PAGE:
The next preliminary chapter doesn’t take much to explain, but it is fascinating.  It is called “Both” and, as you can guess, Bell criticizes black/white dichotomous thinking, and insists that this is part of our starting problem when thinking about religious truth and God and faith.  Things are most often both/and, not either/or, he says. This could get funky, and I suspect it does, but Bell is persuasive insisting that simple answers and knee-jerk reactions and bolting down rigid formulaic replies aren’t adequate to explain the deepest matters of the heart.  One could say that this is a “straw man” argument but I think that it mostly is not, and to say so is nearly a cheap shot.  There are, in fact, overly simplistic formulas and narrowed down views of truth and God that are too often promoted, with no questions or nuanced allowed, and this is not good or helpful, and Mr. Bell is not wrong to say so.  Not everyone with orthodox views is such a reductionist and it would be silly to suggest that traditional faith always leads to dry, dead black/white constructions. Bell draws on the classic Promise of Paradox by Parker Palmer here, if that gives you a sense of where he’s coming from.  Yet, as Trevin Wax at the Gospel Coalition has noted, traditional, robust, historic orthodox faith holds many paradoxes, perhaps more profoundly, than the somewhat one-sided “God is for you” view of Bell’s book.

This both/and approach is important to Bell, though, and he makes his point talking about a very honest, forthright, but kind counselor he had once.  Of him, Bell says,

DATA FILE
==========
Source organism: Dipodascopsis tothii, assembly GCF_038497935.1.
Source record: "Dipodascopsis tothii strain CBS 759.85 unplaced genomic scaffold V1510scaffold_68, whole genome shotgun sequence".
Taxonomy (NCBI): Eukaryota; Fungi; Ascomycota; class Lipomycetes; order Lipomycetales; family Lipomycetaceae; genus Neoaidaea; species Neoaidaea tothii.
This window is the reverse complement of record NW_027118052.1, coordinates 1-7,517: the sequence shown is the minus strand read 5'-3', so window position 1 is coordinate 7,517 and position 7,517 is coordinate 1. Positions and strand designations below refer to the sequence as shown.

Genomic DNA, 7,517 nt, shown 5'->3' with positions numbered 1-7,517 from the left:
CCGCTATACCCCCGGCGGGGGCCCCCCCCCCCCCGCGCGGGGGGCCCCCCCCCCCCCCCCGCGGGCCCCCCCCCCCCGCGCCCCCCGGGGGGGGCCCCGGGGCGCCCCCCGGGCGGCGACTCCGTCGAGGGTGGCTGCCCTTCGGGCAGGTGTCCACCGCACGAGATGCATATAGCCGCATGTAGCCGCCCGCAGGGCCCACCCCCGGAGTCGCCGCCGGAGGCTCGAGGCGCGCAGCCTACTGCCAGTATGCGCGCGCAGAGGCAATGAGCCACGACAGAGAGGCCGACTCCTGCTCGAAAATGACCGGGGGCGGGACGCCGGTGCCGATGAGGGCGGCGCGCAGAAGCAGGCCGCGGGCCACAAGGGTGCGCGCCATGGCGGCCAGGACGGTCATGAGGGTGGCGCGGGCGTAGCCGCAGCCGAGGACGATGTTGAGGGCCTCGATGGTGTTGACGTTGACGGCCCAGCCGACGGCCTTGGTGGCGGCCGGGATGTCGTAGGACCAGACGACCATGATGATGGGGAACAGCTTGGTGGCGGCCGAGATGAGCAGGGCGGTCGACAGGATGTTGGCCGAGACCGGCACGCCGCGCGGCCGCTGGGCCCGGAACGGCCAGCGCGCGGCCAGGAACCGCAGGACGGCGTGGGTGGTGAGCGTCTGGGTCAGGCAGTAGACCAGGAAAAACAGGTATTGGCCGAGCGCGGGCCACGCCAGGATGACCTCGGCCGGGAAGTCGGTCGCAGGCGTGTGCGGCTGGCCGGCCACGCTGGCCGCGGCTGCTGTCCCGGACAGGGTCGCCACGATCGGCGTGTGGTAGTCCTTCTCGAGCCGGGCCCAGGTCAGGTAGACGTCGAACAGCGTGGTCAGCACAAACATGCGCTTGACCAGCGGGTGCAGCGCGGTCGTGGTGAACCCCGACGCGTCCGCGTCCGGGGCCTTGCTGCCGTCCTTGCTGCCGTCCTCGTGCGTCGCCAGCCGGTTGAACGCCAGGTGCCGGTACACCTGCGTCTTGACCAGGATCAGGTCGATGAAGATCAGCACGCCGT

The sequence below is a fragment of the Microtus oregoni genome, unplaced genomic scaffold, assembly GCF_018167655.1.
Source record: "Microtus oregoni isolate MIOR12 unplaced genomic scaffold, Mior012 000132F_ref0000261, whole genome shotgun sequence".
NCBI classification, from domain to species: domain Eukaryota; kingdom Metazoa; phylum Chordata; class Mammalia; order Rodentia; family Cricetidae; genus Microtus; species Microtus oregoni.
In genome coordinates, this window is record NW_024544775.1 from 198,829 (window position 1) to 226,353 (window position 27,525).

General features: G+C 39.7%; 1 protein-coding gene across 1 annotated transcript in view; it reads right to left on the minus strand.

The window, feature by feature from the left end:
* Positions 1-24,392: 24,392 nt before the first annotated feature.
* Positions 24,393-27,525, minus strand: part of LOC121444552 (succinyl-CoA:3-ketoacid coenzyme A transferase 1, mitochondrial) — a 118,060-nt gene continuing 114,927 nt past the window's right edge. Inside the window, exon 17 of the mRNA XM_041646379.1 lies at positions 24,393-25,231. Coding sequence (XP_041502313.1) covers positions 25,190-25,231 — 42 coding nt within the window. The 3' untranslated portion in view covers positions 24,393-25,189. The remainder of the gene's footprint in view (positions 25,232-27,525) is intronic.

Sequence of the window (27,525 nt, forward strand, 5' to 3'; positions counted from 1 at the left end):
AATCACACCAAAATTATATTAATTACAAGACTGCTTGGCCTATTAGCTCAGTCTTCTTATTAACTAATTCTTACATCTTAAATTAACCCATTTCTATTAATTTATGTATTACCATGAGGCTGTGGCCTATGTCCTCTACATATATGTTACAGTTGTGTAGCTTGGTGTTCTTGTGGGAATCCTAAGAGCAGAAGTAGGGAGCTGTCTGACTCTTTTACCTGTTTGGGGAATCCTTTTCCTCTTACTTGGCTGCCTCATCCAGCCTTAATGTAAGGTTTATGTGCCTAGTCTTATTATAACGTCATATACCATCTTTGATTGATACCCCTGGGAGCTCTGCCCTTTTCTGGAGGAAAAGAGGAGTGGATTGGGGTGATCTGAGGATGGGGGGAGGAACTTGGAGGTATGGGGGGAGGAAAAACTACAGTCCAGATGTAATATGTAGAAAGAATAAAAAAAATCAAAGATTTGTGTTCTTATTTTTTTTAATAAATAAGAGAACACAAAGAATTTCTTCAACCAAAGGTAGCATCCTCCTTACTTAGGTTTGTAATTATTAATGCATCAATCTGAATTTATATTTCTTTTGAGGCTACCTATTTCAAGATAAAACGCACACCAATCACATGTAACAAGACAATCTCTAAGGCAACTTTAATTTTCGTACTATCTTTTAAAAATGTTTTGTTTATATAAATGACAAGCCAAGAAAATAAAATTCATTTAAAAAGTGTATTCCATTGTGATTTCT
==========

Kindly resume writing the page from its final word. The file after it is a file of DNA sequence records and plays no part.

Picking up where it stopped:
He was kind and humble and open, and yet firm and rock solid and unshakable.
All at the same time.
He was a  man of faith,
deeply grounded in his convictions,
and yet those firm convictions didn’t close him down or harden him or make him brittle and close minded; they had the exact opposite effect. They seemed to make him more flexible and limber and engaging.
Like a tree,
planted near the water,
with deep  roots.
A  storm comes and the tree doesn’t break because it’s ground enough to… bend.

He continues,

I believe this is one of the most urgent questions people are asking at this time about the very nature of faith: can convictions and humility coexist as the dance partners we need them  to be?

I say yes, they can. I have seen it up close, and it’s possible. It requires that we pay as much attention to how we are talking as to what we are talking about, and it requires us to leave the paradox as it is, the tension unresolved, holding our convictions with humility.